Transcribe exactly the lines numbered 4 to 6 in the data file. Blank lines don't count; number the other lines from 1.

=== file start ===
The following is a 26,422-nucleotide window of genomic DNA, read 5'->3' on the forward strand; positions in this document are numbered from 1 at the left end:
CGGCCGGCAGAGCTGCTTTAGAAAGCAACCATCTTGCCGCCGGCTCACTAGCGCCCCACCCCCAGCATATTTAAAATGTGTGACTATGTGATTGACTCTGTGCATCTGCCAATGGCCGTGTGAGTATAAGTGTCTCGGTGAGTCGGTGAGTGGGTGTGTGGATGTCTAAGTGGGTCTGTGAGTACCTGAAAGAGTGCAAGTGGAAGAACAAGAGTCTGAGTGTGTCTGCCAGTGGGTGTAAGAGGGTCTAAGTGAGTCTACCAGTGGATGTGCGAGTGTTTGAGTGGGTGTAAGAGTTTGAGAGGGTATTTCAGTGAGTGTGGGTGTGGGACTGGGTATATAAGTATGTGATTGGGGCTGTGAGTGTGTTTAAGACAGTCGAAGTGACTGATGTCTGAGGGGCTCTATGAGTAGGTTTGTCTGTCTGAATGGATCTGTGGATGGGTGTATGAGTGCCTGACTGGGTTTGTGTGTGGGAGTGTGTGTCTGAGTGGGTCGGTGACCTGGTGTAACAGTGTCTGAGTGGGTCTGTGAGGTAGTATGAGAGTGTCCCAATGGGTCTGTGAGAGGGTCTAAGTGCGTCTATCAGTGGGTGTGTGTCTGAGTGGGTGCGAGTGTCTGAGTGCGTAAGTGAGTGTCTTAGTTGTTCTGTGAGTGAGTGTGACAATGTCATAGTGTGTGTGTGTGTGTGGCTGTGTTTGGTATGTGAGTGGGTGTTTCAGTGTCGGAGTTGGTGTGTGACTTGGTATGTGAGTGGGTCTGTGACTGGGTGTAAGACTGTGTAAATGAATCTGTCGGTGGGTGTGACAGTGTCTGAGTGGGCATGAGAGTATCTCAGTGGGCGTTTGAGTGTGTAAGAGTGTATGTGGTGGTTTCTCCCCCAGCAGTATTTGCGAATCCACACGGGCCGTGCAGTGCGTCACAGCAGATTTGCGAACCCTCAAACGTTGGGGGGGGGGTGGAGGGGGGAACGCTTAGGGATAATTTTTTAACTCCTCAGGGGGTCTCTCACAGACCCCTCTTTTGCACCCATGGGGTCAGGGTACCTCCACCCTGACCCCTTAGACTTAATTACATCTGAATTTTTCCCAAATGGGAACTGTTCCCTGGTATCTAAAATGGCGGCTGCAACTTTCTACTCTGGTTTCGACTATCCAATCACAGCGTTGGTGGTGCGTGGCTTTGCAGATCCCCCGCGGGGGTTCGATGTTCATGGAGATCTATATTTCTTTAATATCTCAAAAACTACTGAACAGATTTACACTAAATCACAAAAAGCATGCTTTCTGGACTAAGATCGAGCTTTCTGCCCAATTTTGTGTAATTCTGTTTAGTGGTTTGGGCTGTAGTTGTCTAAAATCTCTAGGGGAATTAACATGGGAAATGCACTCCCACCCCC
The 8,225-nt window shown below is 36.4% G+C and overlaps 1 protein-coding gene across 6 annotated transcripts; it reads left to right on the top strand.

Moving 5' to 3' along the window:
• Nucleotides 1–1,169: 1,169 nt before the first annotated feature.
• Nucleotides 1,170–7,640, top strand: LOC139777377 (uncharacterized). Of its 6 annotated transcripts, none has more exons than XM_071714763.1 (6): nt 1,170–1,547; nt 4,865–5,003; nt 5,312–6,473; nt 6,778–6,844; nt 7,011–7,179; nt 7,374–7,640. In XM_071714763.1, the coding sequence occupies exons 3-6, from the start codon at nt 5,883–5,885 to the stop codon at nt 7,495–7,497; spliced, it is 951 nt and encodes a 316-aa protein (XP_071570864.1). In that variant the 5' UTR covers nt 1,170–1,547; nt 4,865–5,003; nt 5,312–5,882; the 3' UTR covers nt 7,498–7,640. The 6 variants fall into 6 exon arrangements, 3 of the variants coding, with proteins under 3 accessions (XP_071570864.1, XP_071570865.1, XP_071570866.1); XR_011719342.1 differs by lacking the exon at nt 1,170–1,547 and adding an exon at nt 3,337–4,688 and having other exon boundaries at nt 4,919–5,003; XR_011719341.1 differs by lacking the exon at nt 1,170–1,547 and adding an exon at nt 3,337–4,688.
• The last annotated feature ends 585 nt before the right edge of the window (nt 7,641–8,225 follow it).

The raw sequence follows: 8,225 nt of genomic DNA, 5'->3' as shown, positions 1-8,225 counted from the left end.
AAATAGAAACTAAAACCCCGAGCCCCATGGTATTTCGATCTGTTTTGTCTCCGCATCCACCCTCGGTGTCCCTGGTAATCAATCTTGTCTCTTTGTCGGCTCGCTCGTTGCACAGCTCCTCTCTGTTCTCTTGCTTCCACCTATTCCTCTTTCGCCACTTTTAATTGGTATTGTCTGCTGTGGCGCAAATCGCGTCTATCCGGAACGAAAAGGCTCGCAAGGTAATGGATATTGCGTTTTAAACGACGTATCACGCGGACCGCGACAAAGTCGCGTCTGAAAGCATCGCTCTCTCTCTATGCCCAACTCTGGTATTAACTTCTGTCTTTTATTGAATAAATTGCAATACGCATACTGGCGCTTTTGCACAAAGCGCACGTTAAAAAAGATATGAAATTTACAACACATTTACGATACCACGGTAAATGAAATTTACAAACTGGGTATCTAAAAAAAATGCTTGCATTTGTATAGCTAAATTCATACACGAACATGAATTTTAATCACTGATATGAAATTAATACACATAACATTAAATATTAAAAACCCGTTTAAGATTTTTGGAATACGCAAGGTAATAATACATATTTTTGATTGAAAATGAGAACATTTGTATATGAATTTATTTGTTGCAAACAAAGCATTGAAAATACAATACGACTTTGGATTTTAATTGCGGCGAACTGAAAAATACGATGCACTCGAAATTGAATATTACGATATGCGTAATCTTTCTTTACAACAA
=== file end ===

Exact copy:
Moving 5' to 3' along the window:
• Nucleotides 1–1,169: 1,169 nt before the first annotated feature.
• Nucleotides 1,170–7,640, top strand: LOC139777377 (uncharacterized). Of its 6 annotated transcripts, none has more exons than XM_071714763.1 (6): nt 1,170–1,547; nt 4,865–5,003; nt 5,312–6,473; nt 6,778–6,844; nt 7,011–7,179; nt 7,374–7,640. In XM_071714763.1, the coding sequence occupies exons 3-6, from the start codon at nt 5,883–5,885 to the stop codon at nt 7,495–7,497; spliced, it is 951 nt and encodes a 316-aa protein (XP_071570864.1). In that variant the 5' UTR covers nt 1,170–1,547; nt 4,865–5,003; nt 5,312–5,882; the 3' UTR covers nt 7,498–7,640. The 6 variants fall into 6 exon arrangements, 3 of the variants coding, with proteins under 3 accessions (XP_071570864.1, XP_071570865.1, XP_071570866.1); XR_011719342.1 differs by lacking the exon at nt 1,170–1,547 and adding an exon at nt 3,337–4,688 and having other exon boundaries at nt 4,919–5,003; XR_011719341.1 differs by lacking the exon at nt 1,170–1,547 and adding an exon at nt 3,337–4,688.